How did you plan the steps to get into the career you wanted? Or how did you make a transition to a new career? Tell us about your career path
Right after graduation, my first job was at an EdTech startup called Toppr.com. I was working as a subject matter expert there.
It was during this time, I started preparing myself to get a formal education in the field of arts. I appeared for the entrance examinations of MSU Baroda and Sir J. J. School of Art. Though I passed the examinations, I didn’t make it to the merit list. I realised I was interested in a liberal and modern approach to creative learning which prompted me to apply for art universities abroad.
Meanwhile, I decided to be involved professionally in the field of arts. As such I started working as a Content Manager in an e-commerce art supplies company called ArtLounge India. ArtLounge tested both my analytical abilities as well as my interest in the art industry. I had to clear a logical reasoning and analytical round prior to my personal interview. During the personal interview round, I brought a couple of my sketches and paintings along with me. Being an arts supplier, I felt they might be interested in looking at my work which would also give me an edge over other applicants.
The role allowed me to learn about different art materials, processes, brands and the artists involved in the field. I started preparing a portfolio for my university applications and after two years and a couple of rejections, I was offered a place in two universities – HKU University of the Arts Utrecht and The Royal College of Art, world’s no. 1 university in art and design. I was fortunate enough to have been coached by my friends at IDC who are artists themselves, in my portfolio, student essay and personal interview.
RCA is the No. 1 postgraduate university in art and design. I graduated from the Graduate Diploma program which is a multidisciplinary course. This course helps students from different backgrounds to gain the appropriate aptitude and critical thinking required for Masters studies.
Moving forward, I would like to do a postgraduate study at the intersection of art and science. Post that, I aim to apply for artist residencies to develop my work and get involved in exhibitions and galleries.
How did you get your first break?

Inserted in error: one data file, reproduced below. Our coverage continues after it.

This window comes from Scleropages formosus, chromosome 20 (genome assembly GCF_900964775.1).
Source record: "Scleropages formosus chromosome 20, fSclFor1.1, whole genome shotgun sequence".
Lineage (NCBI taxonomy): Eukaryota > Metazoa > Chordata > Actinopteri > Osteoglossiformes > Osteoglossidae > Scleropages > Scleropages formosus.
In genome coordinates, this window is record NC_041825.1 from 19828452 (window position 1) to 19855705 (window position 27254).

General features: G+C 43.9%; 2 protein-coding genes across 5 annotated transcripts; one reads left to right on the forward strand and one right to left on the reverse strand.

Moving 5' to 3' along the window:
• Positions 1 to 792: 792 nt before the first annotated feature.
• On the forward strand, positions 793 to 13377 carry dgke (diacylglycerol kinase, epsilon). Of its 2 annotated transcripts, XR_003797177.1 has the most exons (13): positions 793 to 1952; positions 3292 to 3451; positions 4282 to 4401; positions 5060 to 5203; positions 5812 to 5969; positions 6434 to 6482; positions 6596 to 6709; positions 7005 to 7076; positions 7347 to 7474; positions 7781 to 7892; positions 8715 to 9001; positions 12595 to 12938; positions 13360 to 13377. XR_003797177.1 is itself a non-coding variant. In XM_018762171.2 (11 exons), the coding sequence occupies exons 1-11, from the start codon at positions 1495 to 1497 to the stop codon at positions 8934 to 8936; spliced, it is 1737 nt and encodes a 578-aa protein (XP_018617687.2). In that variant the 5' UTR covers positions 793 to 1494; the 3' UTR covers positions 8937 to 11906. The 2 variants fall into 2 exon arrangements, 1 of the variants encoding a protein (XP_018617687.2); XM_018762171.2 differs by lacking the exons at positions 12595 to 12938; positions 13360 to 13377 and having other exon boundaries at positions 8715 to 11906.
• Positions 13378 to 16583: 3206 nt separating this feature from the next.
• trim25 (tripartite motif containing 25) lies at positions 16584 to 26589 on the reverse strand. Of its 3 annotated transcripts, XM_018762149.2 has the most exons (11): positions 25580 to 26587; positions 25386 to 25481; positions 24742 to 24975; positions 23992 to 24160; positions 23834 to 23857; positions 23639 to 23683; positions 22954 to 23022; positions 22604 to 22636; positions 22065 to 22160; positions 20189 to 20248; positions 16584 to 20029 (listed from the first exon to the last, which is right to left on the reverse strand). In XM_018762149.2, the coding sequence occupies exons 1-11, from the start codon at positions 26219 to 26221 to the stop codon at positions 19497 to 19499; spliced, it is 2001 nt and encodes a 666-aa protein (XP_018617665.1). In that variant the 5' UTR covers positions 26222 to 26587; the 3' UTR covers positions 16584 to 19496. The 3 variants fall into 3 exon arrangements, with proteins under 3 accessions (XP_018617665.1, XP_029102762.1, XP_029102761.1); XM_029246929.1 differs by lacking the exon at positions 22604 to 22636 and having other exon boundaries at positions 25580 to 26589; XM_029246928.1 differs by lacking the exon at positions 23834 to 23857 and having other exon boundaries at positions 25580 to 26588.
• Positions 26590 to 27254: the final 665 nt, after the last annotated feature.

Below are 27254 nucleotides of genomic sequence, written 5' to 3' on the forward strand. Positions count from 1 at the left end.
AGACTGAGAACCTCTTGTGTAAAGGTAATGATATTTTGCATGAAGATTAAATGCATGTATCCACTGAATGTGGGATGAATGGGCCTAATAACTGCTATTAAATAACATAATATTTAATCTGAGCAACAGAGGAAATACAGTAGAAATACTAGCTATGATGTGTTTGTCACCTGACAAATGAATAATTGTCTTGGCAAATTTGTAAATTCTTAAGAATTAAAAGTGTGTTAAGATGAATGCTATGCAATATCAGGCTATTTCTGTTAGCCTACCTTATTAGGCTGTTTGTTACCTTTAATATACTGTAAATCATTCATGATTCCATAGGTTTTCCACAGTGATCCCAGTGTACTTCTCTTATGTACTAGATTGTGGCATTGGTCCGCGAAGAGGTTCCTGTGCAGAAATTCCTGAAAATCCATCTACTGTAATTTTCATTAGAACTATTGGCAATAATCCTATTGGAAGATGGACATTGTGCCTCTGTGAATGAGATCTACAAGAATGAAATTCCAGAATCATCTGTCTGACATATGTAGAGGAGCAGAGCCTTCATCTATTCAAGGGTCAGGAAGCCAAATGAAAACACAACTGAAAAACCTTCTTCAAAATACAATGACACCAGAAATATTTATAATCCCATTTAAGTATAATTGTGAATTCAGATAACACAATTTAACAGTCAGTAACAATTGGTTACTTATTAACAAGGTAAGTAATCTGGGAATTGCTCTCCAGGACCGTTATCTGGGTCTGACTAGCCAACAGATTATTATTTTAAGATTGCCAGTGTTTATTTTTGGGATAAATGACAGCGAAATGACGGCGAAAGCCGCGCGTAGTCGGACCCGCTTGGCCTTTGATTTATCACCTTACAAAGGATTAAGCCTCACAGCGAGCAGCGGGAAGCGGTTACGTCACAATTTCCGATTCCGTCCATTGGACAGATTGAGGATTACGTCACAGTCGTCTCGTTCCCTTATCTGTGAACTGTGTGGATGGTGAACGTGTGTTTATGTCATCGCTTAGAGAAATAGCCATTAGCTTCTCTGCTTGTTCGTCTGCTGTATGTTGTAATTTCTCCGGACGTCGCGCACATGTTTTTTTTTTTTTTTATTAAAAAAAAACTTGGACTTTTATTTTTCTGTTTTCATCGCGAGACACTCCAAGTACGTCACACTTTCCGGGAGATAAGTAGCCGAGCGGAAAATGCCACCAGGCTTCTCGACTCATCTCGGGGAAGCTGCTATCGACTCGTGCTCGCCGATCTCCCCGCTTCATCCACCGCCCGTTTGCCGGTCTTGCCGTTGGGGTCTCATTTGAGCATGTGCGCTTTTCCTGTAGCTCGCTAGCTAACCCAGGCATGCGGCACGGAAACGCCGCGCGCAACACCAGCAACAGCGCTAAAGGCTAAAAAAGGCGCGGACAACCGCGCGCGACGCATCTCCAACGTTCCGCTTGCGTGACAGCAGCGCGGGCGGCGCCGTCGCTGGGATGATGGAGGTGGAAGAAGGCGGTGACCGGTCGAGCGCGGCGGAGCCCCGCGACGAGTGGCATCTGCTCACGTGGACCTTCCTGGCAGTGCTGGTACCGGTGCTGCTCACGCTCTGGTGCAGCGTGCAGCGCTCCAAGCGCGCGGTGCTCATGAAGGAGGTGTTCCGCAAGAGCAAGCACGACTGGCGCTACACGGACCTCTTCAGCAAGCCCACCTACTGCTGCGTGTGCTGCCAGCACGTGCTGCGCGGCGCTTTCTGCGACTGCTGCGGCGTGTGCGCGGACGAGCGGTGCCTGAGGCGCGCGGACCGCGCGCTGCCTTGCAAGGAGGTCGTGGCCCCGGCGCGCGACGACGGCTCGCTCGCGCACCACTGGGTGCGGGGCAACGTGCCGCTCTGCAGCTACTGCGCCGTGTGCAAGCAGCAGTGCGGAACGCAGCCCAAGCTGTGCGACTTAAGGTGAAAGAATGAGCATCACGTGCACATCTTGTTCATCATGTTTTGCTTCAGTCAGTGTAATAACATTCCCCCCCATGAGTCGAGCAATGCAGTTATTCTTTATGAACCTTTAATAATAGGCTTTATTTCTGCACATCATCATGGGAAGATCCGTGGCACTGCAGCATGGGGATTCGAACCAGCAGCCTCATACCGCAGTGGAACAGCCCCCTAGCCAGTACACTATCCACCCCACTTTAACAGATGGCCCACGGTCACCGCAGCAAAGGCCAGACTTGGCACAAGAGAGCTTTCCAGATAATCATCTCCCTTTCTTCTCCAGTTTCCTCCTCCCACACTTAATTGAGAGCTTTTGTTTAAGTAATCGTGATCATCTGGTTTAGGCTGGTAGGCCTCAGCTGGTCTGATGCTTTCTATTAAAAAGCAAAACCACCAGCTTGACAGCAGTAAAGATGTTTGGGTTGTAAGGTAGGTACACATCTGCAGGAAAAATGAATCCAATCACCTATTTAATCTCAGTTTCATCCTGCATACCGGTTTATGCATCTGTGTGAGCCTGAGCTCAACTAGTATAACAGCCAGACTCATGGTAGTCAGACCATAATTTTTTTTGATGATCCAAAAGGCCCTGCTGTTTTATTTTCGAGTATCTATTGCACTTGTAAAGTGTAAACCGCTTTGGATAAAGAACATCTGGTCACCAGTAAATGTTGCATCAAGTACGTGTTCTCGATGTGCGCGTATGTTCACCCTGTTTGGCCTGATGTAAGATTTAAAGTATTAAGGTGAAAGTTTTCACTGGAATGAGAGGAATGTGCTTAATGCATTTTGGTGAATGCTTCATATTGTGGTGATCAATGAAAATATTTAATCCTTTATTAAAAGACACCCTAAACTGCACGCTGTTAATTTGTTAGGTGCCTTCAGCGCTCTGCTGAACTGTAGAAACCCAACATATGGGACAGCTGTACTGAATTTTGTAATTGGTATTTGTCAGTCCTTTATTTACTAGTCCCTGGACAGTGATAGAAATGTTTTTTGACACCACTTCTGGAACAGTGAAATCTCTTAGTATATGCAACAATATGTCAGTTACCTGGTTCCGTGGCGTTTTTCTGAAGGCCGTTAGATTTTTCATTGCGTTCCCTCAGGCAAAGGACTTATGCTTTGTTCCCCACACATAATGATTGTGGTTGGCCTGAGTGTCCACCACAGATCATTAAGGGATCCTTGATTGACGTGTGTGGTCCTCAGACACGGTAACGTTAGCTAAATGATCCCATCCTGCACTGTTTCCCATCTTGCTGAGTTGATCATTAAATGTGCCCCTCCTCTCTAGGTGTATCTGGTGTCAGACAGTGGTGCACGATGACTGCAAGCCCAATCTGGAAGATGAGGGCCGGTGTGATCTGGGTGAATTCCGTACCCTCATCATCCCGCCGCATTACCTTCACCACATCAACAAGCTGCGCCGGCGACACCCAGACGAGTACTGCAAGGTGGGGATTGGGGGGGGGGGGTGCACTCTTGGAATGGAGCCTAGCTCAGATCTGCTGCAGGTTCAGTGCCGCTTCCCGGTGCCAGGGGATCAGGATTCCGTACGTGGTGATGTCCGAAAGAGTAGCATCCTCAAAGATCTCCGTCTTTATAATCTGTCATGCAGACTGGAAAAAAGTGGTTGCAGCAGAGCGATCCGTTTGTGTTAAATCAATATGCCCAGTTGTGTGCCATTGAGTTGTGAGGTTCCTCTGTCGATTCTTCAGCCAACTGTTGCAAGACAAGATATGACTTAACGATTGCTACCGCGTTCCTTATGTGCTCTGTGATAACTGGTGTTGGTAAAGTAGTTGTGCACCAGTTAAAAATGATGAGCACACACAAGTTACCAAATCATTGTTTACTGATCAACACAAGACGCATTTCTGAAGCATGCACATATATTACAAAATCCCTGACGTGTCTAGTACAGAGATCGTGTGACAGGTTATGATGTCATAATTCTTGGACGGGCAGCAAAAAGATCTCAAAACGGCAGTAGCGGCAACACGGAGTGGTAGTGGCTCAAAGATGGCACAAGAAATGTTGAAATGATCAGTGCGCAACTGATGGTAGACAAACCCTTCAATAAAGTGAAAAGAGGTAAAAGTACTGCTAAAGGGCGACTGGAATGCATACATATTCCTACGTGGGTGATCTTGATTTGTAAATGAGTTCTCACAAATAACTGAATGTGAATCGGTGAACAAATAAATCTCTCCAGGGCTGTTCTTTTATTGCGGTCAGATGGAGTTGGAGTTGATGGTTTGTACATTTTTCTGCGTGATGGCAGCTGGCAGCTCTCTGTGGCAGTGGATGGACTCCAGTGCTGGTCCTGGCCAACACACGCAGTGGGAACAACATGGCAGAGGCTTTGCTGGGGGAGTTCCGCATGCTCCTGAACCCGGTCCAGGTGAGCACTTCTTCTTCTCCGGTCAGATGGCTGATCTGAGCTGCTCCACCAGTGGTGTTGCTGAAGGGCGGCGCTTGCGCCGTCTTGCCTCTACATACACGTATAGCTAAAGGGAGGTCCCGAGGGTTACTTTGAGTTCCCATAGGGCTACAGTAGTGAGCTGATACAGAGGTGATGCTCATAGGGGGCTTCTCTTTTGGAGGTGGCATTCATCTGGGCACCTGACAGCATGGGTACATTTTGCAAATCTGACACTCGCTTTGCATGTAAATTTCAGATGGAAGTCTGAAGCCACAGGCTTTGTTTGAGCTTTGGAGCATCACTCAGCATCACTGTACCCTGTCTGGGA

As an artist, I am yet to get my first break. Professionally, I got my first job through one of my contacts.
What were some of the challenges you faced? How did you address them?
There were multiple challenges I faced while applying for art universities. Coming from an engineering background, I didn’t have much knowledge on how to prepare a portfolio or my application essay. I was fortunate enough to be mentored by one of my seniors who was a design student back then. He guided me in my applications, critiquing my work, identifying areas of improvement in my work and still does today. The major hurdle I faced was financially to support myself during my studies at the Royal College of Art. I come from a humble family background. As such, I couldn’t qualify for education loans as I didn’t have any collateral to show. It was my friends who paid for my course fee. To cover for my living expenses, I volunteered at a hostel during my stay in London.
Where do you work now?
Spark Studio is a Y combinator backed (funding early stage startups) Ed-Tech startup which delivers online extra curricular classes to children between the ages of 5-15. I am the Content Manager for the visual arts category in Spark Studio. I oversee content requirements in the courses, train teachers for improved pedagogy, interact with children and parents to understand how well the art curriculum is being received etc.
Your advice to students based on your experience?
I would advise young people to have a strong conviction on whatever they believe and decide to do, to be patient and work smartly towards achieving it.
In the long run, I plan to open my own artist studio.